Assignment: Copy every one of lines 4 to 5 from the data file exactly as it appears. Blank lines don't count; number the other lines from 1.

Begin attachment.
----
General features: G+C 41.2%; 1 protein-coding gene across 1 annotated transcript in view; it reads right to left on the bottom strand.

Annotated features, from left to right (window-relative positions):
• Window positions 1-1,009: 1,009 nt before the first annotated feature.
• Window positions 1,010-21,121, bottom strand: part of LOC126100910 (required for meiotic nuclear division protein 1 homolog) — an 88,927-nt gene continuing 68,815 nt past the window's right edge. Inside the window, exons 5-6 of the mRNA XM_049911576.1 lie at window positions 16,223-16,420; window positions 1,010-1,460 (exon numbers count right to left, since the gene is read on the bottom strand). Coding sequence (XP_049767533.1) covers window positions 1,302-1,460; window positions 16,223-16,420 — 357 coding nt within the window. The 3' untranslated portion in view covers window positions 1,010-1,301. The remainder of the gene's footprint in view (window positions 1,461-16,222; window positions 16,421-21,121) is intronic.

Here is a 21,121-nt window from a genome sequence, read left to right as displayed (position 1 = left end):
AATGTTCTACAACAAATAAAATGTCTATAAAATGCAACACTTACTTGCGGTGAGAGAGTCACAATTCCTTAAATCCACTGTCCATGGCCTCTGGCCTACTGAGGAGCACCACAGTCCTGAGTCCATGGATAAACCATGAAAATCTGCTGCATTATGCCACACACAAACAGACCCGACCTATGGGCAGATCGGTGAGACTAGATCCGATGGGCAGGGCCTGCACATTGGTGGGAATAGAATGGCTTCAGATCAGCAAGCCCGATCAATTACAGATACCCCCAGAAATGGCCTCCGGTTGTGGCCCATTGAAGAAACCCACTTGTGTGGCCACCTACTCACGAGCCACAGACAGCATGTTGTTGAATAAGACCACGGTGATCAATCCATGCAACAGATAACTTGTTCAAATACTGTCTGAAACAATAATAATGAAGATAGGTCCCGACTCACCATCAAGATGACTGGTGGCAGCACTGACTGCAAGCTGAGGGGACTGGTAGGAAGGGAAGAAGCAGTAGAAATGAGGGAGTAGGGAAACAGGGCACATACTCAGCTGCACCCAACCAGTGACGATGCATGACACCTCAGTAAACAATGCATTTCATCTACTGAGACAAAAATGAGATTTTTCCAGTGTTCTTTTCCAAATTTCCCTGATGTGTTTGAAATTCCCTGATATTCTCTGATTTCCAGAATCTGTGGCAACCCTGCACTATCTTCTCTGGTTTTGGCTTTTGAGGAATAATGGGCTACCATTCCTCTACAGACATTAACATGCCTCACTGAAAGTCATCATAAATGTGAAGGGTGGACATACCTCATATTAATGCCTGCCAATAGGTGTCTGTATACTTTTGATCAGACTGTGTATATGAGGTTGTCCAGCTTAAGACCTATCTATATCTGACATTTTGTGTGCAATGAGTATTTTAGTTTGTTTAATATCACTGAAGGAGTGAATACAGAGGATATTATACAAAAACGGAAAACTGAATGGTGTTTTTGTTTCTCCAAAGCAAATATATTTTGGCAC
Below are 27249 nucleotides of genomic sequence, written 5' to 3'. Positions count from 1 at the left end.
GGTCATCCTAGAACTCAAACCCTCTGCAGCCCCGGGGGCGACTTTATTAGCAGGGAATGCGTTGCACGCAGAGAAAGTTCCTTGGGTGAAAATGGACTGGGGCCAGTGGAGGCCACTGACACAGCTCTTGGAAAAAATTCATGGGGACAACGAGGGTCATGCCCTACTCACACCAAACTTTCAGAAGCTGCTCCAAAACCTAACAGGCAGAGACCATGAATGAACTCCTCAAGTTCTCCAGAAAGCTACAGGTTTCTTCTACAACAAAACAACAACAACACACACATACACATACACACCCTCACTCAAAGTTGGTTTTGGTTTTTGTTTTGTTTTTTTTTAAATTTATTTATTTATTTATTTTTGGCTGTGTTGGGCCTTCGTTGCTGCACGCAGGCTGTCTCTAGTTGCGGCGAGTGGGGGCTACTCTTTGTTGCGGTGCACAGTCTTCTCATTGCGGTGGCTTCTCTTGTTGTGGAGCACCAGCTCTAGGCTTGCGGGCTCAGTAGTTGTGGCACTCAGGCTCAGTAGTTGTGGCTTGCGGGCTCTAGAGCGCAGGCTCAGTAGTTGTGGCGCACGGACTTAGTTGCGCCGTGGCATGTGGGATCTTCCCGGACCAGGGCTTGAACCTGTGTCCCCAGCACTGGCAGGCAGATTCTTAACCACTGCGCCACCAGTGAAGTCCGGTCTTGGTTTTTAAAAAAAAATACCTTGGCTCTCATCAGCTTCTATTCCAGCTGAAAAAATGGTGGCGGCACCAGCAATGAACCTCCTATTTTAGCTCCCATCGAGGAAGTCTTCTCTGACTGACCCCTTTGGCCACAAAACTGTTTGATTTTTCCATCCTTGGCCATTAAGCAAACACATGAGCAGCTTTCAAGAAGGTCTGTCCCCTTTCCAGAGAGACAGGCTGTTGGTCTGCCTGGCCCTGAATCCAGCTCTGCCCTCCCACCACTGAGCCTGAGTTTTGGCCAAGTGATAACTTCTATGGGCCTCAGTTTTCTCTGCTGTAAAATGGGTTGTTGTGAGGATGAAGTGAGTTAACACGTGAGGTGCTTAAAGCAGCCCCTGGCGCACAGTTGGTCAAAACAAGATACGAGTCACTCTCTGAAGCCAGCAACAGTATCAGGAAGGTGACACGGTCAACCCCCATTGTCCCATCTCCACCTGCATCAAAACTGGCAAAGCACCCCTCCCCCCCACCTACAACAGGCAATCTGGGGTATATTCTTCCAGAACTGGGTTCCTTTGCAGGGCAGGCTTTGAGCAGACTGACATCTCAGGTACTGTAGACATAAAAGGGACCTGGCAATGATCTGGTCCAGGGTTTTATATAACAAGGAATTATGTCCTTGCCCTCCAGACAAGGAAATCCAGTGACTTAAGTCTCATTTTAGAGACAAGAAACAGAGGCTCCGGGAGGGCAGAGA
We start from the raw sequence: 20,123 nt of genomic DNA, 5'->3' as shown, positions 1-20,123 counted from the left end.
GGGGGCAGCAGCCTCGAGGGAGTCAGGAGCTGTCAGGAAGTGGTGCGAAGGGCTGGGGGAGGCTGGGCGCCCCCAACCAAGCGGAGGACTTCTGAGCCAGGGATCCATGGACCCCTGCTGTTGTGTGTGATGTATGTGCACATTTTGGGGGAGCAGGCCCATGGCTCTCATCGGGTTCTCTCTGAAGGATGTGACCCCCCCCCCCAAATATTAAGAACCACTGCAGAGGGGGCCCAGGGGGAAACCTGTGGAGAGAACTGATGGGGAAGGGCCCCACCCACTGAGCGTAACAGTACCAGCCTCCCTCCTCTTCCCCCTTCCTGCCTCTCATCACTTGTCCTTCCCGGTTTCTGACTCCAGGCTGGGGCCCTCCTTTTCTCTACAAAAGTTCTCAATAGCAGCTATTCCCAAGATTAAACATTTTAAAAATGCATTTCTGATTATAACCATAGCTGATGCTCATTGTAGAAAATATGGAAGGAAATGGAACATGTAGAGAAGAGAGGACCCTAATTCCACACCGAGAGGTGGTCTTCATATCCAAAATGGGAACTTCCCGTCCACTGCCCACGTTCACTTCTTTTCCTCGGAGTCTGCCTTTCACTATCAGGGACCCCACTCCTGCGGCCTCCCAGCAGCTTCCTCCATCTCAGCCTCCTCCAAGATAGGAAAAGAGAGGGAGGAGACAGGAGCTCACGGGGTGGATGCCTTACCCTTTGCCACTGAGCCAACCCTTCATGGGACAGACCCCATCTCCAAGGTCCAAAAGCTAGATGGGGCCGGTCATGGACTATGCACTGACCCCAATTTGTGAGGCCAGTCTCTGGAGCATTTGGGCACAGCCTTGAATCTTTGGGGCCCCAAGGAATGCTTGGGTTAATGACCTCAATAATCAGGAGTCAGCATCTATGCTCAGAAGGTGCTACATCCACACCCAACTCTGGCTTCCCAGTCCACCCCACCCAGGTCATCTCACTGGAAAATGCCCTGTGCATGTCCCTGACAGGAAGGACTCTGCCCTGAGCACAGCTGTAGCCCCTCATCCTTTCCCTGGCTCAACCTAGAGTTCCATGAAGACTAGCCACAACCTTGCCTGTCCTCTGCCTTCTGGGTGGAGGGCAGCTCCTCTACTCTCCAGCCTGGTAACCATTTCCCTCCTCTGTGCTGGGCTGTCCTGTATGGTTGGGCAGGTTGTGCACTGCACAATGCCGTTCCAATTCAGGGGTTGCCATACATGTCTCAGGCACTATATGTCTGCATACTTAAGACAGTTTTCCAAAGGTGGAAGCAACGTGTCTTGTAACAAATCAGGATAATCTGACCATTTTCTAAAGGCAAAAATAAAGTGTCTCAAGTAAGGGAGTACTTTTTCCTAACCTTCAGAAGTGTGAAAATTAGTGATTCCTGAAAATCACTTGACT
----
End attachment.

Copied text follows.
• Window positions 1,010-21,121, bottom strand: part of LOC126100910 (required for meiotic nuclear division protein 1 homolog) — an 88,927-nt gene continuing 68,815 nt past the window's right edge. Inside the window, exons 5-6 of the mRNA XM_049911576.1 lie at window positions 16,223-16,420; window positions 1,010-1,460 (exon numbers count right to left, since the gene is read on the bottom strand). Coding sequence (XP_049767533.1) covers window positions 1,302-1,460; window positions 16,223-16,420 — 357 coding nt within the window. The 3' untranslated portion in view covers window positions 1,010-1,301. The remainder of the gene's footprint in view (window positions 1,461-16,222; window positions 16,421-21,121) is intronic.

Here is a 21,121-nt window from a genome sequence, read left to right as displayed (position 1 = left end):